Unsung Heroes: Taffy makes people’s lives a whole lot sweeter

Breanna RedheadSouth Western Times
Taffy the miniature horse is bringing joy to people across the South West.
Camera IconTaffy the miniature horse is bringing joy to people across the South West. Credit: supplied

A 13-year-old miniature horse is making the lives of residential facility residents a whole lot sweeter, spreading infectious joy and helping the elderly “forget their woes”.

Since 2022, Taffy has been brightening the days of people across the South West as a therapy horse — visiting aged-cared homes and residential facilities with his owner Tracey Booth and her daughter Margaux.

Originally bought as a family pet in 2020, Tracey quickly noticed just how quiet and docile the creature was.

A former palliative care nurse with a passion for animals, she saw an opportunity to combine her two loves.

“I’ve always wanted to incorporate animals into health care,” she said.

“I noticed that there was a full-sized horse over east that did nursing home and residential facility visits and I thought, we could probably do that with Taffy.”

As it did many things, the pandemic saw Tracey’s plans unable to properly get off the ground, until she approached Archer and Sons Funeral Homes in July 2022 about sponsoring Taffy and the equine therapy program and they embraced it with open arms, eager to be involved in a positive and rewarding community service.

Taffy with owners Tracey and Margaux.
Camera IconTaffy with owners Tracey and Margaux. Credit: supplied

Since then, the small horse has travelled from Harvey to Margaret River, connecting with all manner of people and leaving nothing but smiles and laughter in his wake.

“It just gives you the warm fuzzies to see people light up,” she said.

“It’s just amazing to watch, the residents themselves and even the staff would get to see their residents come to life.”

Tracey said Taffy had also had an amazing response for non-verbal people, whose memories come alive by simply smelling or touching the horse.

“The dementia wings are normally where we get the most contact,” she said.

“Taffy is voice trained so he can get right up close to people in beds and chairs without causing any harm.

“I think he senses that some people are a little bit less verbal and mobile ... his body language changes, he drops his head and he relaxes and he’s very gentle.

“He brings back lots of memories for people, a number of people have said ‘I had a pony’, or they’ll go back to their room and get their photos of their horses that they’ve had in their lives and bring them out to share with everybody ... it’s quite amazing.”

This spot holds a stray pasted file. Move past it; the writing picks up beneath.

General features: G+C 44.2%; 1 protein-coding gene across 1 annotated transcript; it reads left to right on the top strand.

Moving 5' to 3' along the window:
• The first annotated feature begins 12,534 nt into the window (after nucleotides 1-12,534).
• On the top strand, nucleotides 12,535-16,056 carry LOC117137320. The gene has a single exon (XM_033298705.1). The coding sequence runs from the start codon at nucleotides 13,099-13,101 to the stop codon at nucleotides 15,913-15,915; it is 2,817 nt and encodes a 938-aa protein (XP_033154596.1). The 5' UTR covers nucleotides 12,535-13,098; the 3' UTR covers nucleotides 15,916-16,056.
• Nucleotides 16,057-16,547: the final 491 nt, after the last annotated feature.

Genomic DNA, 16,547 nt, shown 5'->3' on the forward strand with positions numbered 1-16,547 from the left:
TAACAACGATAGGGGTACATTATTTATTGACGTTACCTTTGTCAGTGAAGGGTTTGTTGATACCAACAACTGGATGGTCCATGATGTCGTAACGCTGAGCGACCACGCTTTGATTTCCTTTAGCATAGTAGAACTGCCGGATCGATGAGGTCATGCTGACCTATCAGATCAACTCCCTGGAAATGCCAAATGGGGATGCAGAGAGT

Taffy helps brighten people's day connecting with residents across the South West.
Camera IconTaffy helps brighten people's day connecting with residents across the South West. Credit: supplied

And seeing this reaction from residents is rewarding not only for themselves, but nurses, staff and family members too.

“We had one gentleman at a home and he was very resistant to taking his medication,” she recalled.

“We went in on this particular day, and he got up and he just hugged and hugged and hugged Taffy, and he picked up all his feet, looked at his tail, went all over him ... just absolutely connected with Taffy.

“As we walked out, the nurse came out to me and grabbed my arm and she burst into tears, she said the man had just picked up and taken his tablets without prompting for the first time in probably six months and it was the first time the nurses had really seen him come out of his shell and be himself.”

Tickled pink by bringing joy to others, Tracey described the visits as an incredibly rewarding experience.

Taffy loves making new friends all over the region.
Camera IconTaffy loves making new friends all over the region. Credit: supplied

“I’ve got that personality, where I want to bring happiness to people and care for them,” she said.

“If I can walk away from a visit knowing that I’ve put a smile on someone’s face, and it just made their internal core feel a little bit healthier, then I’ve done a good job.

“If I know that, by visiting somebody for five minutes with my pony leaves them feeling good and forgetting that they’ve got arthritis or that they no longer live at home and forgetting their woes, then to me that’s pretty special.

“I just love doing it and I’ll keep doing it for as long as I can.”

Those interested in receiving a visit from Taffy are encouraged to get in touch, or simply follow his adventures via the Facebook page Giddy Up Taffys Therapy Travels.

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